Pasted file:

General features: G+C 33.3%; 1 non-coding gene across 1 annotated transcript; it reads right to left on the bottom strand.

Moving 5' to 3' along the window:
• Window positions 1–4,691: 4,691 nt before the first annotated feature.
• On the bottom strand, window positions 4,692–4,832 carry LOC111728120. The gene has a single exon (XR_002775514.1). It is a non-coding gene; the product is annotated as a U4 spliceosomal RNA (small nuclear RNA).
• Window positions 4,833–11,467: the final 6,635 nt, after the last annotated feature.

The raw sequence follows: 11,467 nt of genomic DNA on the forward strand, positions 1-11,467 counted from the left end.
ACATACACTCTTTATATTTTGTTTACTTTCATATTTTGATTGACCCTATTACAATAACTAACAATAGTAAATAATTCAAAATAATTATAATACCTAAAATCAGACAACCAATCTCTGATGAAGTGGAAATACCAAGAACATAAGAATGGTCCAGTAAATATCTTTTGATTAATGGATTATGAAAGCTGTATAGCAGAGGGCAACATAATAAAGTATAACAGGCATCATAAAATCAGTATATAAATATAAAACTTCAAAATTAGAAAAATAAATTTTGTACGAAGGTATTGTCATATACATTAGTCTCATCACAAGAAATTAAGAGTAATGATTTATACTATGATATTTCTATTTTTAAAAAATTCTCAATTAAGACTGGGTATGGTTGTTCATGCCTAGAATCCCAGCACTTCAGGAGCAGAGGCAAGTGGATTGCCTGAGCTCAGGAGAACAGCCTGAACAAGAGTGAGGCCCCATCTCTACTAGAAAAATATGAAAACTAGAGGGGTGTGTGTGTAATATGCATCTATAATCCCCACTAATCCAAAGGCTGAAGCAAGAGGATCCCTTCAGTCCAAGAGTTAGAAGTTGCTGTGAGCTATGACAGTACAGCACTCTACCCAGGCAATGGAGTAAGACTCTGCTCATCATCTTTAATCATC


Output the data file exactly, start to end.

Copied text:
General features: G+C 33.3%; 1 non-coding gene across 1 annotated transcript; it reads right to left on the bottom strand.

Moving 5' to 3' along the window:
• Window positions 1–4,691: 4,691 nt before the first annotated feature.
• On the bottom strand, window positions 4,692–4,832 carry LOC111728120. The gene has a single exon (XR_002775514.1). It is a non-coding gene; the product is annotated as a U4 spliceosomal RNA (small nuclear RNA).
• Window positions 4,833–11,467: the final 6,635 nt, after the last annotated feature.

The raw sequence follows: 11,467 nt of genomic DNA on the forward strand, positions 1-11,467 counted from the left end.
ACATACACTCTTTATATTTTGTTTACTTTCATATTTTGATTGACCCTATTACAATAACTAACAATAGTAAATAATTCAAAATAATTATAATACCTAAAATCAGACAACCAATCTCTGATGAAGTGGAAATACCAAGAACATAAGAATGGTCCAGTAAATATCTTTTGATTAATGGATTATGAAAGCTGTATAGCAGAGGGCAACATAATAAAGTATAACAGGCATCATAAAATCAGTATATAAATATAAAACTTCAAAATTAGAAAAATAAATTTTGTACGAAGGTATTGTCATATACATTAGTCTCATCACAAGAAATTAAGAGTAATGATTTATACTATGATATTTCTATTTTTAAAAAATTCTCAATTAAGACTGGGTATGGTTGTTCATGCCTAGAATCCCAGCACTTCAGGAGCAGAGGCAAGTGGATTGCCTGAGCTCAGGAGAACAGCCTGAACAAGAGTGAGGCCCCATCTCTACTAGAAAAATATGAAAACTAGAGGGGTGTGTGTGTAATATGCATCTATAATCCCCACTAATCCAAAGGCTGAAGCAAGAGGATCCCTTCAGTCCAAGAGTTAGAAGTTGCTGTGAGCTATGACAGTACAGCACTCTACCCAGGCAATGGAGTAAGACTCTGCTCATCATCTTTAATCATC